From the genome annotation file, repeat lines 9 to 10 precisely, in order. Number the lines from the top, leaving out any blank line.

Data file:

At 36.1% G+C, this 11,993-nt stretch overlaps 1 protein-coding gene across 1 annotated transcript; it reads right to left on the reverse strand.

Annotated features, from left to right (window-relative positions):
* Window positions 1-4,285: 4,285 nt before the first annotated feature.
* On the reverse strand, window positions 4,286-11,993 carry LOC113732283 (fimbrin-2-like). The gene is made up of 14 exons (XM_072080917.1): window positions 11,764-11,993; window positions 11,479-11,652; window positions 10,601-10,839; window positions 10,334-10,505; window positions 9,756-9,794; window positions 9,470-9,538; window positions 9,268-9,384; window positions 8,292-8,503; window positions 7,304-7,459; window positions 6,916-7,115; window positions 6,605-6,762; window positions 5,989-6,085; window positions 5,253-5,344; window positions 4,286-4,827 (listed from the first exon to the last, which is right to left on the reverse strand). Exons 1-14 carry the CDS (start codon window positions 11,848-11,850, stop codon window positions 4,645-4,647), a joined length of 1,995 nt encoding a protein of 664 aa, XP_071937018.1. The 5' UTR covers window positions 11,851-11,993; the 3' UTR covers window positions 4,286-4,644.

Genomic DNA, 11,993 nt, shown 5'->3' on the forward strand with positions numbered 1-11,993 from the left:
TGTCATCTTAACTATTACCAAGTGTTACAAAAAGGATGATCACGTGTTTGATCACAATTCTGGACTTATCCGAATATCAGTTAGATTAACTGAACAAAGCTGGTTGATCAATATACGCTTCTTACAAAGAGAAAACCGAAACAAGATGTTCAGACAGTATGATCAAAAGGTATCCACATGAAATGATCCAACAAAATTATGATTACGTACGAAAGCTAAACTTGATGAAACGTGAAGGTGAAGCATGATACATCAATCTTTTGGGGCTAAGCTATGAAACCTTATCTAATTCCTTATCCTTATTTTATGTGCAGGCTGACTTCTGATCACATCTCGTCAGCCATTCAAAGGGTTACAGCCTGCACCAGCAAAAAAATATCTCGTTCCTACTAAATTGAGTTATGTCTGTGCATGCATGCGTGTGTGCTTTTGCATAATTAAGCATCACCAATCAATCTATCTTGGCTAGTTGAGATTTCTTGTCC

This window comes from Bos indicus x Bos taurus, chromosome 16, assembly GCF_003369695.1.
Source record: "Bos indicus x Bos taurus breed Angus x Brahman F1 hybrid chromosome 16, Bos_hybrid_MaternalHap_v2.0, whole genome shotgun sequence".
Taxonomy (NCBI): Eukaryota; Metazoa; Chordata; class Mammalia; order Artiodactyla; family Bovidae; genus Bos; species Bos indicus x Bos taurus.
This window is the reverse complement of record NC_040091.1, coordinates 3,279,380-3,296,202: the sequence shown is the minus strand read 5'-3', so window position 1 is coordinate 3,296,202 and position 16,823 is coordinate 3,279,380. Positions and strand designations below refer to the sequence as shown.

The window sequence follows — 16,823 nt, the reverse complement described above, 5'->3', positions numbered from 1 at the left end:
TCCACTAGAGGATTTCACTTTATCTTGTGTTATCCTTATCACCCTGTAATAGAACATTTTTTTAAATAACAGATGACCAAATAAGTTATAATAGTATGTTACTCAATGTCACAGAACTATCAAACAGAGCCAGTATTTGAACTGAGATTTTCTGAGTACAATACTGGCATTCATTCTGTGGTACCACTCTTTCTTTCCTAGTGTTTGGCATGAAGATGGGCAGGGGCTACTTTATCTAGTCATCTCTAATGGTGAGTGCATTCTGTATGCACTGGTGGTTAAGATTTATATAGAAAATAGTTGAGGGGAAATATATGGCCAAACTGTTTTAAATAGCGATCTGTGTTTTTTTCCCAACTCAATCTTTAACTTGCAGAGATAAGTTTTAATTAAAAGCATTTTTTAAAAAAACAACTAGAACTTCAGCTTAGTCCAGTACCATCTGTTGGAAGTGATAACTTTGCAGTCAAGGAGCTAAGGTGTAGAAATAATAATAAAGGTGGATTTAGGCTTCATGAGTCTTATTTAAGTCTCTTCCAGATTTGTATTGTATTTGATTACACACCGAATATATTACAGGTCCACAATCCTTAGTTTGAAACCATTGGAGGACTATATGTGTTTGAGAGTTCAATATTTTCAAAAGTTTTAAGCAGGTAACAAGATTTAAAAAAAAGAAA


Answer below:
Taxonomy (NCBI): Eukaryota; Metazoa; Chordata; class Mammalia; order Artiodactyla; family Bovidae; genus Bos; species Bos indicus x Bos taurus.
This window is the reverse complement of record NC_040091.1, coordinates 3,279,380-3,296,202: the sequence shown is the minus strand read 5'-3', so window position 1 is coordinate 3,296,202 and position 16,823 is coordinate 3,279,380. Positions and strand designations below refer to the sequence as shown.